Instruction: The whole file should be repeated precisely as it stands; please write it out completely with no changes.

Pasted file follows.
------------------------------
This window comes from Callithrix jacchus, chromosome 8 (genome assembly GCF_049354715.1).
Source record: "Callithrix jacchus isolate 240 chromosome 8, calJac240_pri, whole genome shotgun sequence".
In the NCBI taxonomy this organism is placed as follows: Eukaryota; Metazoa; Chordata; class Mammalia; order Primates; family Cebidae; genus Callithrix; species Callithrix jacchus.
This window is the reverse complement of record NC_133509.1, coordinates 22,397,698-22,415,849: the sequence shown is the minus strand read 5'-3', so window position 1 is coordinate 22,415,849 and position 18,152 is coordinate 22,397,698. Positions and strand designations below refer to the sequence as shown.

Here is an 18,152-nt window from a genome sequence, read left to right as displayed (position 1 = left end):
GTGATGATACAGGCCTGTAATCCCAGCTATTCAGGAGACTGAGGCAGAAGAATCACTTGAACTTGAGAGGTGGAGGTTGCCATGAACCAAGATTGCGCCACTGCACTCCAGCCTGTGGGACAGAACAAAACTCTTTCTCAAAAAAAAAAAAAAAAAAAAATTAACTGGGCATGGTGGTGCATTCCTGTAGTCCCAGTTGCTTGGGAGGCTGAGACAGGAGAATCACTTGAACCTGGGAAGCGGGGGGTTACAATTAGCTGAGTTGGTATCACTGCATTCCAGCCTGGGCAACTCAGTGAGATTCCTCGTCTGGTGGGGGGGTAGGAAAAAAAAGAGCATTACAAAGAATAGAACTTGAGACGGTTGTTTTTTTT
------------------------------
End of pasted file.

This window comes from Callithrix jacchus, chromosome 8 (genome assembly GCF_049354715.1).
Source record: "Callithrix jacchus isolate 240 chromosome 8, calJac240_pri, whole genome shotgun sequence".
In the NCBI taxonomy this organism is placed as follows: Eukaryota; Metazoa; Chordata; class Mammalia; order Primates; family Cebidae; genus Callithrix; species Callithrix jacchus.
This window is the reverse complement of record NC_133509.1, coordinates 22,397,698-22,415,849: the sequence shown is the minus strand read 5'-3', so window position 1 is coordinate 22,415,849 and position 18,152 is coordinate 22,397,698. Positions and strand designations below refer to the sequence as shown.

Here is an 18,152-nt window from a genome sequence, read left to right as displayed (position 1 = left end):
GTGATGATACAGGCCTGTAATCCCAGCTATTCAGGAGACTGAGGCAGAAGAATCACTTGAACTTGAGAGGTGGAGGTTGCCATGAACCAAGATTGCGCCACTGCACTCCAGCCTGTGGGACAGAACAAAACTCTTTCTCAAAAAAAAAAAAAAAAAAAAATTAACTGGGCATGGTGGTGCATTCCTGTAGTCCCAGTTGCTTGGGAGGCTGAGACAGGAGAATCACTTGAACCTGGGAAGCGGGGGGTTACAATTAGCTGAGTTGGTATCACTGCATTCCAGCCTGGGCAACTCAGTGAGATTCCTCGTCTGGTGGGGGGGTAGGAAAAAAAAGAGCATTACAAAGAATAGAACTTGAGACGGTTGTTTTTTTT